Realising the value of self-drive day trips to Lower Austria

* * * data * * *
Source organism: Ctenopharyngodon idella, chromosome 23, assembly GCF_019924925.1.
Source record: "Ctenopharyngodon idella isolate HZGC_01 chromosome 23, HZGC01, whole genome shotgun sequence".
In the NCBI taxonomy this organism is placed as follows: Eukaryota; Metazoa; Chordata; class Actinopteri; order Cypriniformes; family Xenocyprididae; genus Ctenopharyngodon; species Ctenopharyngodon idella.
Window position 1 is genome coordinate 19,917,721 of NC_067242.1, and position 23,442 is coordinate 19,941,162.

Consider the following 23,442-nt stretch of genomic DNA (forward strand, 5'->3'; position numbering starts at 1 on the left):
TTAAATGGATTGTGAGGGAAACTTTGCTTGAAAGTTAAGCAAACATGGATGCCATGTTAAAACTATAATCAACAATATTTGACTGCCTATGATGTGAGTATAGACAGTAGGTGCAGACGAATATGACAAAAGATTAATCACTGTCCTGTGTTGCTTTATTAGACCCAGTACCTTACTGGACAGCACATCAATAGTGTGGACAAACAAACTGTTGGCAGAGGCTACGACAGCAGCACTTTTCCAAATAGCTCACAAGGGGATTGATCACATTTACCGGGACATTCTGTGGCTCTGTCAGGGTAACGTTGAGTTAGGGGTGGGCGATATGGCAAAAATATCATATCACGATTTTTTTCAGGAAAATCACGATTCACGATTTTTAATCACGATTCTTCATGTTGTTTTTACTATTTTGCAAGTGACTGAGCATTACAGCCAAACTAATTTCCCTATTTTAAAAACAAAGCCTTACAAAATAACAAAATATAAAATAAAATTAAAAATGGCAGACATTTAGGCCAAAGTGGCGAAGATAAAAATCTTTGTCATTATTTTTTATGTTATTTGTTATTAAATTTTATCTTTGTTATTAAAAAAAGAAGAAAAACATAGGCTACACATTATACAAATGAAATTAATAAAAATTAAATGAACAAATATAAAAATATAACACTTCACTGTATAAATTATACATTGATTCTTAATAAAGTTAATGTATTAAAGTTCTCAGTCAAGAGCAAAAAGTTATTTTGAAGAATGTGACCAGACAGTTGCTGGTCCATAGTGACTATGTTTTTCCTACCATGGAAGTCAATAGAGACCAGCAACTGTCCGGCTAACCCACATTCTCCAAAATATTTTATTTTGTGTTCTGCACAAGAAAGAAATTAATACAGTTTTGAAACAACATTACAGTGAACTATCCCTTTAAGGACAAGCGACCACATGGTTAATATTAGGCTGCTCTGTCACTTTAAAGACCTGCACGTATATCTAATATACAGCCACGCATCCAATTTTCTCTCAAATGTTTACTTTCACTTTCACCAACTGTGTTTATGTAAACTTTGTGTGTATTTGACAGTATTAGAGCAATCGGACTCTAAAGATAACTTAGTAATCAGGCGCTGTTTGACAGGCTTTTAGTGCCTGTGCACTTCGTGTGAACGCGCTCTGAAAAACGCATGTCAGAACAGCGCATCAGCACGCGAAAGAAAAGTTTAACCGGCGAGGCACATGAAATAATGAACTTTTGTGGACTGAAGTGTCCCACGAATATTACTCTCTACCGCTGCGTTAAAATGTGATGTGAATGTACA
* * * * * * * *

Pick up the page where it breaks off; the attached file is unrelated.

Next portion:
Braun and Soskin (2002) claimed that the day-trip market has been largely ignored in the tourism literature, particularly in relation to economic and product development impacts. Theirs is one of the few studies specifically examining self-drive day-trip travellers. They found that use of a private vehicle to get to a day-trip destination was a significant factor in determining frequency of travel, the capacity to change travel arrangements on short notice and the tendency to travel in relatively small groups. Issues relating to management of the vehicle in the destination, such as parking facilities and access to off-road (in their case, beach) driving sites were important to travellers, but not as important as the ability to experience the natural and cultural environment. The vehicle allowed frequent and spontaneous access to favourite day-trip sites, but was not an essential accessory for enjoying the destination once the traveller had arrived. Similarly, Vogel (2005), in a study of day-trip tourism by residents of Berlin, Germany, found that, while over 70 per cent of trips were taken by private vehicle, the destinations visited tended to correspond with those serviced by public transport, with relatively little additional dispersal of self-drive visitors.